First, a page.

* Note:  It was surprising to us to find that the duration of aortic cross clamp was shorter in the single clamp cohort, but we shall admit that the technique of anastomosis entails some factors that are dependent on the quality of the target vessels and the surgical skills



Table III summarises the early outcomes of all patients. Postoperative stroke was substantially higher in the MAC cohort compared to the SAC cohort (3/110 (2.7%) vs 12/109 (11%), p=0.015,OR=4.41). The outcome with the highest incidence rate was AF but was not statistically significantly different between the two cohorts (5.5% vs. 10.1%; p=0.200). Reopening for bleeding, was equivalent in both cohorts (3.6% vs 3.7% for SAC vs MAC, respectively; p=1.00).

In-hospital mortality was more frequent in MAC-CABG compared to SAC-CABG although not significantly (0.9% SAC-CABG vs. 5.5% MAC-CABG; p=0.065).

The mean hospital stay period was higher in MAC-CABG than in SAC-CABG patients (9.055 vs. 7.109 days, respectively; p<0.001), and the explanation of long hospitality in both groups is due to our policy in our centre is to keep patients pot-operatively as long as possible due to social reasons especially in the time of COVID pandemic in most of the cases.


Table III: Early outcomes obtained from our study results








Early Stroke**

3 (2.7%)

12 (11%)

0.015 (OR=4.41)

Atrial fibrillation

6 (5.5%)

11 (10.1%)


Reopening for bleeding

4 (3.6%)

4 (3.7%)


Early Death

1 (0.9%)

6 (5.5%)


Length of stay (mean)

7.11±2.42 days

9.06±4.07 days



Abbreviations: MAC: Multiple Aortic Clamping, SAC: Single Aortic Clamping, OR odds ratio

**Note: we agree that the rate of stroke was higher than reported, but the cohort of patients that were operated upon were little bit sick and had multiple comorbidities






     Our retrospective study included 219 studies and demonstrated that there is an obvious and significant reduction in the incidence of stroke when the single clamp technique is utilised during isolated coronary artery bypass grafting. However, the single aortic clamping strategy did not demonstrate a significant advantage in improving survival or decreasing the incidence of atrial fibrillation or postoperative bleeding episodes.


Stroke, the Achilles heel of cardiac surgery, is known to be one of the most devastating complications after coronary artery bypass surgery, with an approximate incidence of 2% (reaching 9% in octogenarians); once this happens, it indicates a very poor prognosis (6).There have been multiple aetiologies which are implicated to increase the risk of stroke in cardiac surgery such as: manipulations of the ascending aorta, adoption of an on-pump coronary artery bypass method, history of previous stroke, carotid artery stenosis and peri-operative rhythm disturbances(7, 8). Different strategies have been adopted by cardiac surgeons to minimise the impact of aortic clamping and aortic manipulations. Hammon and colleagues (9) demonstrated that even on-pump coronary artery bypass surgery using single clamp technique with less manipulations of the ascending aorta may be more protective against the development of postoperative stroke compared to off-pump surgery with side clamp application. Data using transcranial Doppler signals during coronary artery bypass surgery demonstrated that significant cerebral embolic burden occurs both during on-pump coronary artery bypass as well as after the removal of the side clamp in off-pump surgery (2). Raja and colleagues (5) demonstrated in their meta-analysis that there is no superiority of single clamp in terms of stroke incidence when compared to the multiple clamp technique. It must be kept in mind that the majority of published studies investigating the correlation between the aortic clamping technique and postoperative stroke may be underpowered for major clinical events.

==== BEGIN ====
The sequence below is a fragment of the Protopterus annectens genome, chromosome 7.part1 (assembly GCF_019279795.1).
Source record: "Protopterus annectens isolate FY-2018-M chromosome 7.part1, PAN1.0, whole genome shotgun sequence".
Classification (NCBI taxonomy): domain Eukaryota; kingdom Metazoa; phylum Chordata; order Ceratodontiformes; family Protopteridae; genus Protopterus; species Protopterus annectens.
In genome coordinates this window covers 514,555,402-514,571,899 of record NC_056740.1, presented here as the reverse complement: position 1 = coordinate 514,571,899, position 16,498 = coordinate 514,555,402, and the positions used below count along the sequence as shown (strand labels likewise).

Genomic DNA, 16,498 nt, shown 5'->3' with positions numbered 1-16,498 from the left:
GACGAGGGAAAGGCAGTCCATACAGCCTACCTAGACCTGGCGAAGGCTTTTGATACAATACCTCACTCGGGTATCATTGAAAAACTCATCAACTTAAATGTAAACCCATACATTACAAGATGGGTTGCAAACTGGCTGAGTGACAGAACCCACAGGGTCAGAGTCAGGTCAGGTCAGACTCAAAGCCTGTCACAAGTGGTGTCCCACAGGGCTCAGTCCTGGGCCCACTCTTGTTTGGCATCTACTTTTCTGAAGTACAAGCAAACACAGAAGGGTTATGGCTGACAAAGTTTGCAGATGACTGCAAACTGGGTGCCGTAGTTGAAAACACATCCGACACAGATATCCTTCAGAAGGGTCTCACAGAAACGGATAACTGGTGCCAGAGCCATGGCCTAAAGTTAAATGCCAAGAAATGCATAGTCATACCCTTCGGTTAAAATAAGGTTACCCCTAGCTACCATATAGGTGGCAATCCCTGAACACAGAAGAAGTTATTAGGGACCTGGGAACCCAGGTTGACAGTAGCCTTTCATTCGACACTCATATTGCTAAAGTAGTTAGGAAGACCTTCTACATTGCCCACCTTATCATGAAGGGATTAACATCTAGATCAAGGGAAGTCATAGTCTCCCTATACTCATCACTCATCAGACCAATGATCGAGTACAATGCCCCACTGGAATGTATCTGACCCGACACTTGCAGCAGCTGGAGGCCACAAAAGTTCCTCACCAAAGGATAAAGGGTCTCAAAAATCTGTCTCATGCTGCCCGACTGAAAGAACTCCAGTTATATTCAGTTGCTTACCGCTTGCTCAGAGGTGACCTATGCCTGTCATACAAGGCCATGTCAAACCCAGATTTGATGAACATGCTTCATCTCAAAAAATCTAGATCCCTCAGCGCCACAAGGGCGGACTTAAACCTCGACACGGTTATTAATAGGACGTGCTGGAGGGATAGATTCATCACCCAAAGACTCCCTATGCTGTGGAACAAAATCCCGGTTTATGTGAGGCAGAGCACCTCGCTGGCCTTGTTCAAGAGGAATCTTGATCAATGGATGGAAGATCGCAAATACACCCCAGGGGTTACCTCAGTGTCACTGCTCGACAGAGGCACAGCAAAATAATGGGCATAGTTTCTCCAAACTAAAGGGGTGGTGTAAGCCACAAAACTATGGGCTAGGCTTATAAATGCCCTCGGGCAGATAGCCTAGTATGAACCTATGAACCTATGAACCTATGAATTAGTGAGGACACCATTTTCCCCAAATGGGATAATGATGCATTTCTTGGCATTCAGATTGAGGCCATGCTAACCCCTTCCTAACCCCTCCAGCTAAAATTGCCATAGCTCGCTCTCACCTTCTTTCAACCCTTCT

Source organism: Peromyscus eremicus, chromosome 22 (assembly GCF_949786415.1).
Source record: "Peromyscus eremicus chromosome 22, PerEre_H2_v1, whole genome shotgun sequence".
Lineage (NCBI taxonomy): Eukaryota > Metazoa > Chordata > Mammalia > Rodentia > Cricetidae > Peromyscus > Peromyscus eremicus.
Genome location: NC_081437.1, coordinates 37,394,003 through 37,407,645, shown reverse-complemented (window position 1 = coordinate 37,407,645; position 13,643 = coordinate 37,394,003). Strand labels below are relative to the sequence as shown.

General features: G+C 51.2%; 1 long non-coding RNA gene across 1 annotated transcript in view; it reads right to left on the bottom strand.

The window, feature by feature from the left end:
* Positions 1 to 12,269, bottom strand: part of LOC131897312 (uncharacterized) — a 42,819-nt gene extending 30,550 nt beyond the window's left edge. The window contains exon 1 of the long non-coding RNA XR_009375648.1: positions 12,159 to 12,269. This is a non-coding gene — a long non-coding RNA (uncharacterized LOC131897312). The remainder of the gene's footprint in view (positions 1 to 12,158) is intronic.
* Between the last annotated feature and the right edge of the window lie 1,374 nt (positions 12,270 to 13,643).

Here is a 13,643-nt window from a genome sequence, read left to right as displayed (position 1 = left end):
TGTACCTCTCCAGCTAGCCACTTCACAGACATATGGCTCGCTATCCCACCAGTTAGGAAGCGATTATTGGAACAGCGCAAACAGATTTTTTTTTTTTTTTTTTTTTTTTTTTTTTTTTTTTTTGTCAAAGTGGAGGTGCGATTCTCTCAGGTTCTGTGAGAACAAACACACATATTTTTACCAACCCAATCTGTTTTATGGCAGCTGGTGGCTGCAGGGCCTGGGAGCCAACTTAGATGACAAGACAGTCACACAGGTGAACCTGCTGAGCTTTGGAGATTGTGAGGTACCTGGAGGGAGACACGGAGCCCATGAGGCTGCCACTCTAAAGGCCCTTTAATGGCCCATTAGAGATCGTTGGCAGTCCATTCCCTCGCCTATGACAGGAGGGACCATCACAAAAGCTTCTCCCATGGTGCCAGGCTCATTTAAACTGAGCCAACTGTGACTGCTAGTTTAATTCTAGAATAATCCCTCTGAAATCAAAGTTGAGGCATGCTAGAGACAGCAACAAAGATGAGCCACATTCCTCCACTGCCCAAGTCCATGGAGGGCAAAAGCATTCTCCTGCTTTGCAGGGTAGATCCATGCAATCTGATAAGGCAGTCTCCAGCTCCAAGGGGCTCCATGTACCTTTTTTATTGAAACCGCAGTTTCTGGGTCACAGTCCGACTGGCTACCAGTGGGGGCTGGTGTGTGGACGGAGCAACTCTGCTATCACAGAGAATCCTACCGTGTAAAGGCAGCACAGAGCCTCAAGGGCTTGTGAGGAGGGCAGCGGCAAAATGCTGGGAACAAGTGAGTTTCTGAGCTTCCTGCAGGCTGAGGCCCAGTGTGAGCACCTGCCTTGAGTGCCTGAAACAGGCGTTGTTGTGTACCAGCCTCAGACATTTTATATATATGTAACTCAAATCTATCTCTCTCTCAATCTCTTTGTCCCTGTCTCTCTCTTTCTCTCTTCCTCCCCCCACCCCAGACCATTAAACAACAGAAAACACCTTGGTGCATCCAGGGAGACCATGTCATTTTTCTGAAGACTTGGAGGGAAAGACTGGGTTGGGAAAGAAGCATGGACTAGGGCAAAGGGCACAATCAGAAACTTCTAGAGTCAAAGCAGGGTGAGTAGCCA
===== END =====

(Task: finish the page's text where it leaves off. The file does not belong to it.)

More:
Our study demonstrates the clear benefits of SAC compared to MAC in decreasing the risk of stroke after CABG surgery. Previous studies(9-12) did not demonstrate any stroke amelioration benefit for SAC compared to MAC techniques; however, concerns about the patient cohorts included may be a potential factor for this conclusion, since we believe that patients who are at a higher risk of developing stroke are thosewho will benefit the most from less manipulation of the aorta during CABG. Hammon et al.(9) excluded patients from their cohorts who had high grade atheromatous aorta, renal dysfunction and major neurodegenerative disease. Dar and Musumeci(10, 11) excluded patients who are older than 75 years of age, and those with carotid bruits, aortic calcifications and a history of previous cerebrovascular accident and atrial fibrillation. Uyar et al.(12)excluded patients who had aortic plaques. Other published reports are in accordance with our study and demonstrated the superiority of SAC over MAC in ameliorating the risk of stroke after CABG surgery (13-15). In clinical practice, cardiac surgeons are always trying to avoid manipulations of the hostile aorta and often perform SAC or operate on a beating heart instead. The variability in postoperative stroke incidence among the published studies could be due to other factors that play a role in the aetiology of stroke other than just the application or removal of aortic clamps, such as: cannulation and decannulation, the adequacy of de-airing, hypoperfusion, induced inflammatory cascades and punching of the proximal aorta (16).